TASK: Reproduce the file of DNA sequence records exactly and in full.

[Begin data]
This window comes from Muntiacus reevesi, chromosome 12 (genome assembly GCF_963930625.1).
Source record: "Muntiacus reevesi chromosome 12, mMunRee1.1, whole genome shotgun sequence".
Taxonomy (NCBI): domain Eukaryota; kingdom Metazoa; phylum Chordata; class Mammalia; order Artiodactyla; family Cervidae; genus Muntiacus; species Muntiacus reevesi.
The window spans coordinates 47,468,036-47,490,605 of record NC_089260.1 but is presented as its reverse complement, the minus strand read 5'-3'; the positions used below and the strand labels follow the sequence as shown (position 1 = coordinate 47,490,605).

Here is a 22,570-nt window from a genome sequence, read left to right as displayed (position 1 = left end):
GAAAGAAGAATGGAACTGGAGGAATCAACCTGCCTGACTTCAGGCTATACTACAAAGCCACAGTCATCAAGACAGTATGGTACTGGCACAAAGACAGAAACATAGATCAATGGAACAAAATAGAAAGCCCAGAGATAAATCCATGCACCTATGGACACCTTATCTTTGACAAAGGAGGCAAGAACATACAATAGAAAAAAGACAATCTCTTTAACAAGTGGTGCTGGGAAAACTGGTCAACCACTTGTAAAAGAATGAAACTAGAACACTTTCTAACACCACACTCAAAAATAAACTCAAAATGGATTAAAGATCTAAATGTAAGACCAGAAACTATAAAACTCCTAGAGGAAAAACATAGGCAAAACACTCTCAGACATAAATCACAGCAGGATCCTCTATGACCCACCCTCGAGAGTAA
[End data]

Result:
This window comes from Muntiacus reevesi, chromosome 12 (genome assembly GCF_963930625.1).
Source record: "Muntiacus reevesi chromosome 12, mMunRee1.1, whole genome shotgun sequence".
Taxonomy (NCBI): domain Eukaryota; kingdom Metazoa; phylum Chordata; class Mammalia; order Artiodactyla; family Cervidae; genus Muntiacus; species Muntiacus reevesi.
The window spans coordinates 47,468,036-47,490,605 of record NC_089260.1 but is presented as its reverse complement, the minus strand read 5'-3'; the positions used below and the strand labels follow the sequence as shown (position 1 = coordinate 47,490,605).

Here is a 22,570-nt window from a genome sequence, read left to right as displayed (position 1 = left end):
GAAAGAAGAATGGAACTGGAGGAATCAACCTGCCTGACTTCAGGCTATACTACAAAGCCACAGTCATCAAGACAGTATGGTACTGGCACAAAGACAGAAACATAGATCAATGGAACAAAATAGAAAGCCCAGAGATAAATCCATGCACCTATGGACACCTTATCTTTGACAAAGGAGGCAAGAACATACAATAGAAAAAAGACAATCTCTTTAACAAGTGGTGCTGGGAAAACTGGTCAACCACTTGTAAAAGAATGAAACTAGAACACTTTCTAACACCACACTCAAAAATAAACTCAAAATGGATTAAAGATCTAAATGTAAGACCAGAAACTATAAAACTCCTAGAGGAAAAACATAGGCAAAACACTCTCAGACATAAATCACAGCAGGATCCTCTATGACCCACCCTCGAGAGTAA